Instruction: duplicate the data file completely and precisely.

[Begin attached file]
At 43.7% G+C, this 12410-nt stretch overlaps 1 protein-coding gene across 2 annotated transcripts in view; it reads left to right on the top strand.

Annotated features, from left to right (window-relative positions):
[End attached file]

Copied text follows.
At 43.7% G+C, this 12410-nt stretch overlaps 1 protein-coding gene across 2 annotated transcripts in view; it reads left to right on the top strand.

Annotated features, from left to right (window-relative positions):